How do I know if my site is Mobile friendly? Does it matter?
What’s all this talk about “mobile first”?
If you have had a website for a few years and tried to improve its rankings, at some point you’ve heard of optimising for mobile or making it mobile friendly. So why are people talking as if this is some new development? Because Google recently made it all that harder to escape it! Before, Google interpreted your site as a visitor using their desktop would. Now, it interprets your site as a visitor using their mobile device would. Why would they do this? Well, it makes sense if you consider that most searches are made from mobile devices these days.
How does mobile first affect me?
If Google’s crawler (the robot that reads and interprets your site) goes through your site and it presents differently to mobile visitors, is missing links, loads slowly and is all around not very easy or pleasant to interact with, it will take notice.
Will it kill your rankings and your hard earned traffic? Probably not, and certainly not right away, but if you don’t have a responsive website, and do not have a dedicated mobile website either, you will eventually pay the price. Don’t let it get to that.
The thing to remember is that Google is trying to see whether a visitor will find information relevant to what they are searching for, see valuable content, and have an experience on your website which isn’t annoying and makes them want to leave. This is why “user experience” on your site is so important, and the main thing to think about with mobile-first.
Best Practises for making your site mobile friendly
- You’ve heard about interstitials? Think about those annoying popup ads you see sometimes. On desktop, we tolerate them because they’re not very hard to close and sometimes we even feel intrigued enough to click on it. But on mobile, it’s a different story. It’s exponentially more annoying and intrusive, and Google recognises that.
[Tweet “Mobile visitors have very little tolerance for popup ads. Adapt your site with this in mind.”]
- For instance, don’t put a popup that covers your site’s main content, or one that they have to dismiss before accessing that main content.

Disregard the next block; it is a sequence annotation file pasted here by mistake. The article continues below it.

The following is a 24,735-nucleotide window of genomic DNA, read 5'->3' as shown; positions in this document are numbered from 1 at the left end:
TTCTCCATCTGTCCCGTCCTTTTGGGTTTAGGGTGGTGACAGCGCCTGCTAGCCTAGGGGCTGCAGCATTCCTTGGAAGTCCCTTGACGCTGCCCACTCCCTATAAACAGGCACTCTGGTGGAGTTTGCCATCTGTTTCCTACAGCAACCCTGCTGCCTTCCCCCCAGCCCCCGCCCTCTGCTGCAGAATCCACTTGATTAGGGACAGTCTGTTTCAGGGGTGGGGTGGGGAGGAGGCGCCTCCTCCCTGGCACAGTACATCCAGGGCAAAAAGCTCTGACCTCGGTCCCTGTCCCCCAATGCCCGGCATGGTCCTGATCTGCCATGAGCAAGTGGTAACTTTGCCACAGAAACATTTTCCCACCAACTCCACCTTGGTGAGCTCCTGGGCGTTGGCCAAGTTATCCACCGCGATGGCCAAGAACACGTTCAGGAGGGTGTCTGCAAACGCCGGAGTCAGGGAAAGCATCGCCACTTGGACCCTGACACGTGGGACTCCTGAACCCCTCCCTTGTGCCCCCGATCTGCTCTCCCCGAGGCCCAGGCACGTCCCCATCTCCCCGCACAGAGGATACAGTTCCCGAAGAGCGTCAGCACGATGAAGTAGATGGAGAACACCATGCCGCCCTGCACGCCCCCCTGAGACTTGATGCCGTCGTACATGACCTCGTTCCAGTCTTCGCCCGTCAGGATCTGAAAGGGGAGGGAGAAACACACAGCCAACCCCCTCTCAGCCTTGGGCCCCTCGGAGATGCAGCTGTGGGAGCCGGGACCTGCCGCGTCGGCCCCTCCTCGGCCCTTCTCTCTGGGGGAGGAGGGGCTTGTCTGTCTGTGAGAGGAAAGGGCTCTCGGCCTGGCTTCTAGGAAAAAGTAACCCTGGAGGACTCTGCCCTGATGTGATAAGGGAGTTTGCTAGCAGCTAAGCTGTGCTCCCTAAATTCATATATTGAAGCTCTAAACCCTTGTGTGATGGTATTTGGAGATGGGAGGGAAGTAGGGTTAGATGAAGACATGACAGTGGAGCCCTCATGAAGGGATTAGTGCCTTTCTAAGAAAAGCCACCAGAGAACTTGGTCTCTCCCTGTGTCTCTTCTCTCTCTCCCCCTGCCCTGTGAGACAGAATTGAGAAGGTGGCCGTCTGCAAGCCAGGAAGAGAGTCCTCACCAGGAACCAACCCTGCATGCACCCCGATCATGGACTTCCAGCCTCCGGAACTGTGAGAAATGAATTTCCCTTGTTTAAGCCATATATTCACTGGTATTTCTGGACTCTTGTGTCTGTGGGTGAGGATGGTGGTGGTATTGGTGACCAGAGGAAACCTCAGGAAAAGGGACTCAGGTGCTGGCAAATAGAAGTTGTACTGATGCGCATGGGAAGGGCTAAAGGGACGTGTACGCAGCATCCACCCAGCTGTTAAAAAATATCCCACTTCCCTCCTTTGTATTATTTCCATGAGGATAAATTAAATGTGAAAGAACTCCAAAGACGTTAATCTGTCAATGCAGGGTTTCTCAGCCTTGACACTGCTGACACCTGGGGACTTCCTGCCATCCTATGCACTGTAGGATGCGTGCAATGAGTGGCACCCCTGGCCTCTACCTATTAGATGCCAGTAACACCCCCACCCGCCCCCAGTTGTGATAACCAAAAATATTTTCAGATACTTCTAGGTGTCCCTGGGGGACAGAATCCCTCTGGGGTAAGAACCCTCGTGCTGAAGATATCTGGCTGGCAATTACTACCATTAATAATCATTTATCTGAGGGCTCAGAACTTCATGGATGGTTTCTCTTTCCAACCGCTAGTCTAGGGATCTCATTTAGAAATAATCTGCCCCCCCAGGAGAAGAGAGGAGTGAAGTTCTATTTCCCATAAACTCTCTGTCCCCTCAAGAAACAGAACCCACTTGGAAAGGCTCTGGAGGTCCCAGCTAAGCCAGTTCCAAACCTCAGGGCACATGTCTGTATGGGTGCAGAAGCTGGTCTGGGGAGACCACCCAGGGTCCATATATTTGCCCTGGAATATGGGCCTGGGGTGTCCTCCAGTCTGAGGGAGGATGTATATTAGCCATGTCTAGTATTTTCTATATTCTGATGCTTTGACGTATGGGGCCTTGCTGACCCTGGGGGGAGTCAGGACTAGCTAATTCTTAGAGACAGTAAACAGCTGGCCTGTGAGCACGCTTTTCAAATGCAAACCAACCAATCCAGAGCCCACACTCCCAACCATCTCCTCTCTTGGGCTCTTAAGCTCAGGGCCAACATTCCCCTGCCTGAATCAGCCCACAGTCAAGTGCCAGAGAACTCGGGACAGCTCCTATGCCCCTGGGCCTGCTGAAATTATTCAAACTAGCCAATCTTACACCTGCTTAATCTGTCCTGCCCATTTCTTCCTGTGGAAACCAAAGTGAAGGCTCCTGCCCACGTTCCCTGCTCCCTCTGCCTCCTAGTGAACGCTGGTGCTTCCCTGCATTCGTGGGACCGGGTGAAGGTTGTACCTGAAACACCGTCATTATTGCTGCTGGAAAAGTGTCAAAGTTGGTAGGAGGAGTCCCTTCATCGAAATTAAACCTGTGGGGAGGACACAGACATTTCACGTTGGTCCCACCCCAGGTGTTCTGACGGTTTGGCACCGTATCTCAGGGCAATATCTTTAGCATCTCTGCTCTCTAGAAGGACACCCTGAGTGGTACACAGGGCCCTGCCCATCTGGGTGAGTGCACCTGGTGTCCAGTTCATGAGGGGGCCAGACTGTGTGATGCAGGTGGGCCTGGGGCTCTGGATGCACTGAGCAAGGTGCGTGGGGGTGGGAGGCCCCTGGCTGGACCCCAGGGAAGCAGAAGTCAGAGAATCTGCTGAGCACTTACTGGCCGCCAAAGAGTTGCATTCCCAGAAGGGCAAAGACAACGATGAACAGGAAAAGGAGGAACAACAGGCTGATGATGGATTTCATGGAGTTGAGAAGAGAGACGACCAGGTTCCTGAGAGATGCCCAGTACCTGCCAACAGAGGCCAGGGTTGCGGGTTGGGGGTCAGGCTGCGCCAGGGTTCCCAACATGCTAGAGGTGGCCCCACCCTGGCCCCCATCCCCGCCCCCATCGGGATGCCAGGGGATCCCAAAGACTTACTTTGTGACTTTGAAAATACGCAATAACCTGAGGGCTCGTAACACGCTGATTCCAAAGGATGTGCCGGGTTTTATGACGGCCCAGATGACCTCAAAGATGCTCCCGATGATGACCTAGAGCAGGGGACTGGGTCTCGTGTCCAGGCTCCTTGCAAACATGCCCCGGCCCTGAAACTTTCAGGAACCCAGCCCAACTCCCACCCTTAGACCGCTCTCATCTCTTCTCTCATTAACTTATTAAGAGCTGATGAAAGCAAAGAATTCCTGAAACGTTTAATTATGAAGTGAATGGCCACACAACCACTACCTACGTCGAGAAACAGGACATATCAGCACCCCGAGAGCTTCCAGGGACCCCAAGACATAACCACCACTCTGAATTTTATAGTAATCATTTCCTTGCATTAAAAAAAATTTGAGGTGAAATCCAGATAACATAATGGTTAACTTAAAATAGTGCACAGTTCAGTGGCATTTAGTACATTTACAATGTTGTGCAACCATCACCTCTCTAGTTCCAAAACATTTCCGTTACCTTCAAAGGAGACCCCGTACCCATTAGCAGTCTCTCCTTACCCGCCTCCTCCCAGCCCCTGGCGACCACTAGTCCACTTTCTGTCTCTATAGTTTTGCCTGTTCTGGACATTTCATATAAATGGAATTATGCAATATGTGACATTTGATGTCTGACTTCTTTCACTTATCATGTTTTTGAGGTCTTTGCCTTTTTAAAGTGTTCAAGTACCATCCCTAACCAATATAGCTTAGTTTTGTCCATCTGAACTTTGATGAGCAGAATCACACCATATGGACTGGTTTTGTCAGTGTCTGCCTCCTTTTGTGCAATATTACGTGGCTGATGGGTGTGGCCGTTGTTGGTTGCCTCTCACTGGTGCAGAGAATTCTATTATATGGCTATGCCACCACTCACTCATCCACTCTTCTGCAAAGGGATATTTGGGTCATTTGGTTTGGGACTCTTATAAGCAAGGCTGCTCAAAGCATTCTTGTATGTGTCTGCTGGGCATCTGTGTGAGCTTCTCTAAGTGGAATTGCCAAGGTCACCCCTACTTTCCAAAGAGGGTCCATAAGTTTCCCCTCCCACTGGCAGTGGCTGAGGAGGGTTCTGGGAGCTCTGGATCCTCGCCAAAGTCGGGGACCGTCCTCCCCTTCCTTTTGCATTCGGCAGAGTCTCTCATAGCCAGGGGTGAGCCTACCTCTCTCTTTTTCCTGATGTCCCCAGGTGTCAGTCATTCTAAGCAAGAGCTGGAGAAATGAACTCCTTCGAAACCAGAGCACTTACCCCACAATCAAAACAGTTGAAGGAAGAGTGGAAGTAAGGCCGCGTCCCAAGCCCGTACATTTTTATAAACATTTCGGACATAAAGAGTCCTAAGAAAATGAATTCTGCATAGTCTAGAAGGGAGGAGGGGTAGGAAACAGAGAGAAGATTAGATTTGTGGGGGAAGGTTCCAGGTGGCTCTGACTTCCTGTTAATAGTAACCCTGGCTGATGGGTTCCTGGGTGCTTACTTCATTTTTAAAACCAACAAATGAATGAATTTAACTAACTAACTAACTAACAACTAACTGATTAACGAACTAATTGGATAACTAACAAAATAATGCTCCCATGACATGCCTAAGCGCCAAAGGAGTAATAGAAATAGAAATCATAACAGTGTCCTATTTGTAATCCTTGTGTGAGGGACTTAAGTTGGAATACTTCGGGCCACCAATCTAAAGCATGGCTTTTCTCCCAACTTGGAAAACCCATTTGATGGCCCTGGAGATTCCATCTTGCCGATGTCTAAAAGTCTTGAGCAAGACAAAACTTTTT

- Luckily, many of the tools you use to create popups have an option where you can present these ‘interstitials’ only to visitors coming from desktop.
- If you don’t have a responsive site, and don’t have a dedicated mobile site, think about switching to a responsive template.
How do you make the change to mobile friendly depending on your website builder?
Mobile friendly on Squarespace
All Squarespace templates are responsive, so you’re covered. Focus more on avoiding things that interrupt the user like popups.
Mobile friendly on Weebly
All Weebly’s new themes are responsive. If you have a very old theme, you should check how it looks on mobile.
Mobile friendly on Wix
Wix has new templates which are built to be responsive. However if you’re not using one of these, you still have access to your mobile page editor, even if you’re on the free plan.
Note that the desktop and mobile versions of your site are different viewing modes of the same site; they are not separate. Changes to your desktop site affect your mobile-friendly site. Click the Switch Editor Views icon on the top bar of the Editor, and then click Edit Mobile View.
Mobile friendly on WordPress
By now you know, if you can think of it, there’s a plugin for that. If you’re not already on a responsive theme, you can use WPtouch Mobile plugin to easily show a mobile version of your site with very little hassle.
Mobile friendly on other platforms
SITE123 offers responsive web templates and makes sure your site is search engine friendly with its SEO tools feature, so you don’t need to expend any extra efforts into making sure your site with them is mobile friendly!
How do you check what your website looks like on Mobile?
- For starters, there is our Free Website Report, which will show you how it looks on a mobile phone, tablet, and desktop, as well as tell you how you’re doing on other factors that affect the mobile experience.
- You can visit Google’s Mobile Friendly test, which will tell you how user friendly and fast your site is and what changes you can make to help speed it up and otherwise improve upon the visitor experience.
- You can also use a tool like Responsinator to see how your site looks on many different screen sizes, and iPhones as well as Android phones.